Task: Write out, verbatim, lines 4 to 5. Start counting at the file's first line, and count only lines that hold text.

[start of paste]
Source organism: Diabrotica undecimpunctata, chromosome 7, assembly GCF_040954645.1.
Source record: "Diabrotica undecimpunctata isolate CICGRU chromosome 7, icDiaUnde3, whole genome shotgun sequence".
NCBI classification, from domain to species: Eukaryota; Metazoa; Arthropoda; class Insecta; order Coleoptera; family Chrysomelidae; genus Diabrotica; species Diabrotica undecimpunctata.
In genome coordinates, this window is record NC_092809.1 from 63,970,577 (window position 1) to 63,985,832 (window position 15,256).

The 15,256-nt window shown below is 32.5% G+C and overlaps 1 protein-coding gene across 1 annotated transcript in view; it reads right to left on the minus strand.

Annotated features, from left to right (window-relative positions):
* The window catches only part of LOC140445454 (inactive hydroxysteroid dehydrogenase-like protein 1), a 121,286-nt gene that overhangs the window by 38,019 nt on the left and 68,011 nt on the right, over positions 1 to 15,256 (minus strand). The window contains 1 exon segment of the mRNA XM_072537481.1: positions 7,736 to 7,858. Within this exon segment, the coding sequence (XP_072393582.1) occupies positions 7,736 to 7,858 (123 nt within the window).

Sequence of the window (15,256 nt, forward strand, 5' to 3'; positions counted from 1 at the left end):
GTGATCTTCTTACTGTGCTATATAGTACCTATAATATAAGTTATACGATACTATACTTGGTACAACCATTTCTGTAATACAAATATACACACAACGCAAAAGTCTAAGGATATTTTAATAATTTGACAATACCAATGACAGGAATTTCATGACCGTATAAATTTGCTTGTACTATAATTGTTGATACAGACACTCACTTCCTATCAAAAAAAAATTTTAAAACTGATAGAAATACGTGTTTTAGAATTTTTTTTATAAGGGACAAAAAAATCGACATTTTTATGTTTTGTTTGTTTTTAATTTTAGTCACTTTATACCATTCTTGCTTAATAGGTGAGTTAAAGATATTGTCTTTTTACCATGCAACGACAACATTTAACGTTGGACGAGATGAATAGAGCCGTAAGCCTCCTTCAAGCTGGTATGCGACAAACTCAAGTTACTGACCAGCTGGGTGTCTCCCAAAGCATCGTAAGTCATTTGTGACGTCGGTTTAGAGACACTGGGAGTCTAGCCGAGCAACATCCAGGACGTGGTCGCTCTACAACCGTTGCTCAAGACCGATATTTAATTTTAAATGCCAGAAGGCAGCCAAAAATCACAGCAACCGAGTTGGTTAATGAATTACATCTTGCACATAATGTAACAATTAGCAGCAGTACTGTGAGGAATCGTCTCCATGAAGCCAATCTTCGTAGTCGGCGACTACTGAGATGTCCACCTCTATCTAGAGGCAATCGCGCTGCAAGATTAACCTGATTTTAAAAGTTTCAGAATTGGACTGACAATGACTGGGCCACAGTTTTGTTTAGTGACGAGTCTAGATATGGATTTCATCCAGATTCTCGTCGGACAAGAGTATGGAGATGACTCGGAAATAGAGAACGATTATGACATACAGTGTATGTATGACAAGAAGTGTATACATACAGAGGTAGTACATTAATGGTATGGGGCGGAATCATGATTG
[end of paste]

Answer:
In genome coordinates, this window is record NC_092809.1 from 63,970,577 (window position 1) to 63,985,832 (window position 15,256).

The 15,256-nt window shown below is 32.5% G+C and overlaps 1 protein-coding gene across 1 annotated transcript in view; it reads right to left on the minus strand.